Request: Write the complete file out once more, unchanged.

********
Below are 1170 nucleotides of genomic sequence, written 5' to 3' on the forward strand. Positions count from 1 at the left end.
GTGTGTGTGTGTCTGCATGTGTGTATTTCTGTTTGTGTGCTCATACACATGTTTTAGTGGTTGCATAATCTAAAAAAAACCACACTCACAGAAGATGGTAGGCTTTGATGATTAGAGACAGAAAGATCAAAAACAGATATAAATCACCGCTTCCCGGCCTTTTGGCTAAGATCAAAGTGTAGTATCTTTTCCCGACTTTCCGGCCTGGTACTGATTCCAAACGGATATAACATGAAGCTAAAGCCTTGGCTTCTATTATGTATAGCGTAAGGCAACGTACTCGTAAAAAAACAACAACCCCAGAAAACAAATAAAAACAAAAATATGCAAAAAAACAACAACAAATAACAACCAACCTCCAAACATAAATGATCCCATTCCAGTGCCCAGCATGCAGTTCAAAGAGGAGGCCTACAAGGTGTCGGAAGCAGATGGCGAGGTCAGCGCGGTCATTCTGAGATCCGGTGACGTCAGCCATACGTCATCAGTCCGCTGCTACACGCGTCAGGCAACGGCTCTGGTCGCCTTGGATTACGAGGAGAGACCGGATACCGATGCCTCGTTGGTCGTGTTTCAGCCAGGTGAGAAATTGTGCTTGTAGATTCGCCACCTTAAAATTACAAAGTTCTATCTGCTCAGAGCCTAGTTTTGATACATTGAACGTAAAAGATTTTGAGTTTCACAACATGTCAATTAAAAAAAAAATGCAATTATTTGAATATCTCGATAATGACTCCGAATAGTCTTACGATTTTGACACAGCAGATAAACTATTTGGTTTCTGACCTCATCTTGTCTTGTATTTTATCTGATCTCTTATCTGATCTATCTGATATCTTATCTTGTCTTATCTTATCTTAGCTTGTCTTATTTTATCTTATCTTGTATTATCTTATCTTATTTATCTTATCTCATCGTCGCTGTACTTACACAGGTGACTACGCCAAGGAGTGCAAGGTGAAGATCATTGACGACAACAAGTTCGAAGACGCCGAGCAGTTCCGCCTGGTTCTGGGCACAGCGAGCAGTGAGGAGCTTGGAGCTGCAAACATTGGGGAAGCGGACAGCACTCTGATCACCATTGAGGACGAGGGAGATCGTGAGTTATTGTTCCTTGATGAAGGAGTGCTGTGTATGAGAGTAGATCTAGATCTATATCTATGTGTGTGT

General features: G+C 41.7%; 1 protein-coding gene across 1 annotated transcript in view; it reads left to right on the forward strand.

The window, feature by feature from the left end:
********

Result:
Below are 1170 nucleotides of genomic sequence, written 5' to 3' on the forward strand. Positions count from 1 at the left end.
GTGTGTGTGTGTCTGCATGTGTGTATTTCTGTTTGTGTGCTCATACACATGTTTTAGTGGTTGCATAATCTAAAAAAAACCACACTCACAGAAGATGGTAGGCTTTGATGATTAGAGACAGAAAGATCAAAAACAGATATAAATCACCGCTTCCCGGCCTTTTGGCTAAGATCAAAGTGTAGTATCTTTTCCCGACTTTCCGGCCTGGTACTGATTCCAAACGGATATAACATGAAGCTAAAGCCTTGGCTTCTATTATGTATAGCGTAAGGCAACGTACTCGTAAAAAAACAACAACCCCAGAAAACAAATAAAAACAAAAATATGCAAAAAAACAACAACAAATAACAACCAACCTCCAAACATAAATGATCCCATTCCAGTGCCCAGCATGCAGTTCAAAGAGGAGGCCTACAAGGTGTCGGAAGCAGATGGCGAGGTCAGCGCGGTCATTCTGAGATCCGGTGACGTCAGCCATACGTCATCAGTCCGCTGCTACACGCGTCAGGCAACGGCTCTGGTCGCCTTGGATTACGAGGAGAGACCGGATACCGATGCCTCGTTGGTCGTGTTTCAGCCAGGTGAGAAATTGTGCTTGTAGATTCGCCACCTTAAAATTACAAAGTTCTATCTGCTCAGAGCCTAGTTTTGATACATTGAACGTAAAAGATTTTGAGTTTCACAACATGTCAATTAAAAAAAAAATGCAATTATTTGAATATCTCGATAATGACTCCGAATAGTCTTACGATTTTGACACAGCAGATAAACTATTTGGTTTCTGACCTCATCTTGTCTTGTATTTTATCTGATCTCTTATCTGATCTATCTGATATCTTATCTTGTCTTATCTTATCTTAGCTTGTCTTATTTTATCTTATCTTGTATTATCTTATCTTATTTATCTTATCTCATCGTCGCTGTACTTACACAGGTGACTACGCCAAGGAGTGCAAGGTGAAGATCATTGACGACAACAAGTTCGAAGACGCCGAGCAGTTCCGCCTGGTTCTGGGCACAGCGAGCAGTGAGGAGCTTGGAGCTGCAAACATTGGGGAAGCGGACAGCACTCTGATCACCATTGAGGACGAGGGAGATCGTGAGTTATTGTTCCTTGATGAAGGAGTGCTGTGTATGAGAGTAGATCTAGATCTATATCTATGTGTGTGT

General features: G+C 41.7%; 1 protein-coding gene across 1 annotated transcript in view; it reads left to right on the forward strand.

The window, feature by feature from the left end: